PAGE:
Forming A Hunting Club

Have you found a tract of land to lease, but it’s more than you alone can afford? Do you like the camaraderie of hunting with your buddies? Would you like to run a hunting club YOUR way? Wouldn’t it be nice to share the work responsibilities of maintaining tree stands and food plots? All of these are valid reasons to organize a hunting club.

Organizing a hunting club is not difficult. Questions you will need to answer include:

  • Who do you want to be a hunt club member?
    Pick your members carefully so that you don’t have to weed people out later on. It is best to start out with people you know who share the same interests and who you have been hunting with over time. Slowly invite others to join you if you find they mesh well with your hunt club members.
  • How many members?
    4 or 5 members can meet at someone’s home or restaurant, often on short notice. A larger group requires more logistical planning and organizational skill. If you have the hunting leases and land lined up, the price, size and number of leases may dictate how many hunters you have in the club.
  • How often should you meet?
    Make every attempt to get all members to attend the first meeting. The first hunt club meeting is the most important as this is usually when you determine answers to key questions (See item 4 below). For subsequent meetings, agree upon a date in the future so all the members are aware of it and can schedule around it. Be careful not to set dates too far out from the initial meeting or members may forget their responsibilities or lose interest. Make sure you give members enough time to gather the information and material between meetings.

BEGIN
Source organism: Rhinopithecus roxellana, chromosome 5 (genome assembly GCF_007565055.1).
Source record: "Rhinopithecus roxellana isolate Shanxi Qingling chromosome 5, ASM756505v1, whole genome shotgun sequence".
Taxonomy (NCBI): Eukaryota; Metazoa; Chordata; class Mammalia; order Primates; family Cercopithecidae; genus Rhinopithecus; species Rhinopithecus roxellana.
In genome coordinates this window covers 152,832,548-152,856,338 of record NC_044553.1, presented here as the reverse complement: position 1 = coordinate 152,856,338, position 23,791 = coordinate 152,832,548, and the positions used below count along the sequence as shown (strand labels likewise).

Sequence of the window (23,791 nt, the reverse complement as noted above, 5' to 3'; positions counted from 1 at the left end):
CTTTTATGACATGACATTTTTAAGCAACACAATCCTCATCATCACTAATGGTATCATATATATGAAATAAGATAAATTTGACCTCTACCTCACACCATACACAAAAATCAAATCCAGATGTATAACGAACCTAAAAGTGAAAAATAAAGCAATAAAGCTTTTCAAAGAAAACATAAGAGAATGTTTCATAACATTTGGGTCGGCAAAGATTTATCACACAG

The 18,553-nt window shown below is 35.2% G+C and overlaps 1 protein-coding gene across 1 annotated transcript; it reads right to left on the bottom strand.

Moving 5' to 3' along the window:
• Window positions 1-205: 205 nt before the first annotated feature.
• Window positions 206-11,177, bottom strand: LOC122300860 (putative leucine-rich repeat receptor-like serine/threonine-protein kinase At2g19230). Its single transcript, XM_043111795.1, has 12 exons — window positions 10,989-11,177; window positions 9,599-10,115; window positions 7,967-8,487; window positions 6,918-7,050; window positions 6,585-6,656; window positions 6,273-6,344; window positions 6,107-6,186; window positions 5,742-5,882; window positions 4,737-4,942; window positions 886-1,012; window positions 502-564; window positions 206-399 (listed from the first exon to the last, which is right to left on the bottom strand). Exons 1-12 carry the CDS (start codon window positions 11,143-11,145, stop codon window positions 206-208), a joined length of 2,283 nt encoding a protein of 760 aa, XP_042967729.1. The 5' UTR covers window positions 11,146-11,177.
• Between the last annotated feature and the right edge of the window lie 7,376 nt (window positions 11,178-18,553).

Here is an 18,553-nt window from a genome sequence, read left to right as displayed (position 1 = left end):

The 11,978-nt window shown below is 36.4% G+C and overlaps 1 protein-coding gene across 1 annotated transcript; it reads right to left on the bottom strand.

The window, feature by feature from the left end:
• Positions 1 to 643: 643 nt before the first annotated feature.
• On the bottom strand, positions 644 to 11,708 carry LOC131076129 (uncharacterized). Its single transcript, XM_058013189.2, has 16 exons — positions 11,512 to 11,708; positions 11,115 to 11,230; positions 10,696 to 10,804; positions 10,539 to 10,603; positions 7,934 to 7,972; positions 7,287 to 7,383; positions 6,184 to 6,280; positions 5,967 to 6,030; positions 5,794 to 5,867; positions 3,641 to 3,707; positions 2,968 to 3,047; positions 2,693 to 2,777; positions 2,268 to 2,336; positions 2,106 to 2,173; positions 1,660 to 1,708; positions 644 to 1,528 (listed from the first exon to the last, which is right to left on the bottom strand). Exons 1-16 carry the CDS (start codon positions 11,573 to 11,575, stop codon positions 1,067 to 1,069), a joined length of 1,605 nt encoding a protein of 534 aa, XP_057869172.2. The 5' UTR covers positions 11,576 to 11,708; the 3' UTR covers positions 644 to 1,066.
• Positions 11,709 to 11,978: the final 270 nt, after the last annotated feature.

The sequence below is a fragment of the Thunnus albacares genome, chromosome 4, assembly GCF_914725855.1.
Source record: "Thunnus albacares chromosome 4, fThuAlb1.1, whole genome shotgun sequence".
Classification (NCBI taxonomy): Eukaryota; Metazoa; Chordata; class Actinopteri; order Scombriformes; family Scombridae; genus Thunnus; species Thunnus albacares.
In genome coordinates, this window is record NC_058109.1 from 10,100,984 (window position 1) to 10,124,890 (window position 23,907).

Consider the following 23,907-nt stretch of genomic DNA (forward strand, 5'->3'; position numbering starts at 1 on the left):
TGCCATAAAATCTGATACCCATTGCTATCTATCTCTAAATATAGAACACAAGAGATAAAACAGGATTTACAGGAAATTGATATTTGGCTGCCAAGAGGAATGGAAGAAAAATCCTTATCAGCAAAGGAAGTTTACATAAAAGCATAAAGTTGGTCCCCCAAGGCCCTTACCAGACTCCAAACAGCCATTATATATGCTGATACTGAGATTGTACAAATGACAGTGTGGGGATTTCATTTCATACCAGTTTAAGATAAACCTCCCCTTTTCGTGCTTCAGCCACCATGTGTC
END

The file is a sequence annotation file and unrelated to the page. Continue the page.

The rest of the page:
• How formal should the club be?
    You will need to decide on dues, officers, bylaws and whether to have a hunt club name? Expenses for the year could include food plot seed and maintenance, signage, the cost of the hunting lease, utilities, etc. Club officers will need to maintain records, work out the hunting lease details, run the meetings, and even solve member disputes. Avoid overly burdensome bylaws and make sure they are relevant.
  • Do you need to purchase hunting lease insurance?
    Accidents of all types happen to hunters every season. Every club should have a liability policy to protect the club and its members. Landowners should also be listed as additional insured. Oftentimes, it is the landowner requiring the hunt club to have hunting lease liability insurance as a condition of the lease.

Forming the right hunting club can be a great way to avoid crowds, hunt with friends, share expenses and contribute towards a quality hunting experience.